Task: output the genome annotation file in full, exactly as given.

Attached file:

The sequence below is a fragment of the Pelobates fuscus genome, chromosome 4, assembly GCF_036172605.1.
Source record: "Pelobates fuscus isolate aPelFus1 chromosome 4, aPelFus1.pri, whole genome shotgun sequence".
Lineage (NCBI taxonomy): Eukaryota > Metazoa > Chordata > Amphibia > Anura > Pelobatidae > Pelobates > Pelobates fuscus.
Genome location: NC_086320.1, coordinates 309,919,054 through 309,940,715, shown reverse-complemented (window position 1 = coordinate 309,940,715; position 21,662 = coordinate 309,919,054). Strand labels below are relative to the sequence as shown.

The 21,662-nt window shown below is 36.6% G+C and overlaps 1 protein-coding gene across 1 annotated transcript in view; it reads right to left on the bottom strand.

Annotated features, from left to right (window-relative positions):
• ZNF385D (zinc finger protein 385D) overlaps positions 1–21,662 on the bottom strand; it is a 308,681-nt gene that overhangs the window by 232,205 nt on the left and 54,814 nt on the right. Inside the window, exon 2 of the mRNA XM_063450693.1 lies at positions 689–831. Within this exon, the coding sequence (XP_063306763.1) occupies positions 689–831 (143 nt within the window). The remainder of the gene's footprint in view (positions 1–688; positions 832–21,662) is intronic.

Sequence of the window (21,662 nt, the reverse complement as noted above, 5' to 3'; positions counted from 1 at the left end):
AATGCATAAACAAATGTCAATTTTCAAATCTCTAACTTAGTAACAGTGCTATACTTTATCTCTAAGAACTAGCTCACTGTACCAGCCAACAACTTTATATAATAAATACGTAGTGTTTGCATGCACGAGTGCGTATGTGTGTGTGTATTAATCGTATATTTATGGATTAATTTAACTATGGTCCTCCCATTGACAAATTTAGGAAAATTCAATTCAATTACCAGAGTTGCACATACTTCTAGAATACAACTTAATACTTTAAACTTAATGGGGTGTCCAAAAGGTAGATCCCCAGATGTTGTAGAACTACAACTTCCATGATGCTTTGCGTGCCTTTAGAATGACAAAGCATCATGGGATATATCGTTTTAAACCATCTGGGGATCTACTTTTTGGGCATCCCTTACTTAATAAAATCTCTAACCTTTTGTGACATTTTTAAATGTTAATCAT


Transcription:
The sequence below is a fragment of the Pelobates fuscus genome, chromosome 4, assembly GCF_036172605.1.
Source record: "Pelobates fuscus isolate aPelFus1 chromosome 4, aPelFus1.pri, whole genome shotgun sequence".
Lineage (NCBI taxonomy): Eukaryota > Metazoa > Chordata > Amphibia > Anura > Pelobatidae > Pelobates > Pelobates fuscus.
Genome location: NC_086320.1, coordinates 309,919,054 through 309,940,715, shown reverse-complemented (window position 1 = coordinate 309,940,715; position 21,662 = coordinate 309,919,054). Strand labels below are relative to the sequence as shown.

The 21,662-nt window shown below is 36.6% G+C and overlaps 1 protein-coding gene across 1 annotated transcript in view; it reads right to left on the bottom strand.

Annotated features, from left to right (window-relative positions):
• ZNF385D (zinc finger protein 385D) overlaps positions 1–21,662 on the bottom strand; it is a 308,681-nt gene that overhangs the window by 232,205 nt on the left and 54,814 nt on the right. Inside the window, exon 2 of the mRNA XM_063450693.1 lies at positions 689–831. Within this exon, the coding sequence (XP_063306763.1) occupies positions 689–831 (143 nt within the window). The remainder of the gene's footprint in view (positions 1–688; positions 832–21,662) is intronic.

Sequence of the window (21,662 nt, the reverse complement as noted above, 5' to 3'; positions counted from 1 at the left end):
AATGCATAAACAAATGTCAATTTTCAAATCTCTAACTTAGTAACAGTGCTATACTTTATCTCTAAGAACTAGCTCACTGTACCAGCCAACAACTTTATATAATAAATACGTAGTGTTTGCATGCACGAGTGCGTATGTGTGTGTGTATTAATCGTATATTTATGGATTAATTTAACTATGGTCCTCCCATTGACAAATTTAGGAAAATTCAATTCAATTACCAGAGTTGCACATACTTCTAGAATACAACTTAATACTTTAAACTTAATGGGGTGTCCAAAAGGTAGATCCCCAGATGTTGTAGAACTACAACTTCCATGATGCTTTGCGTGCCTTTAGAATGACAAAGCATCATGGGATATATCGTTTTAAACCATCTGGGGATCTACTTTTTGGGCATCCCTTACTTAATAAAATCTCTAACCTTTTGTGACATTTTTAAATGTTAATCAT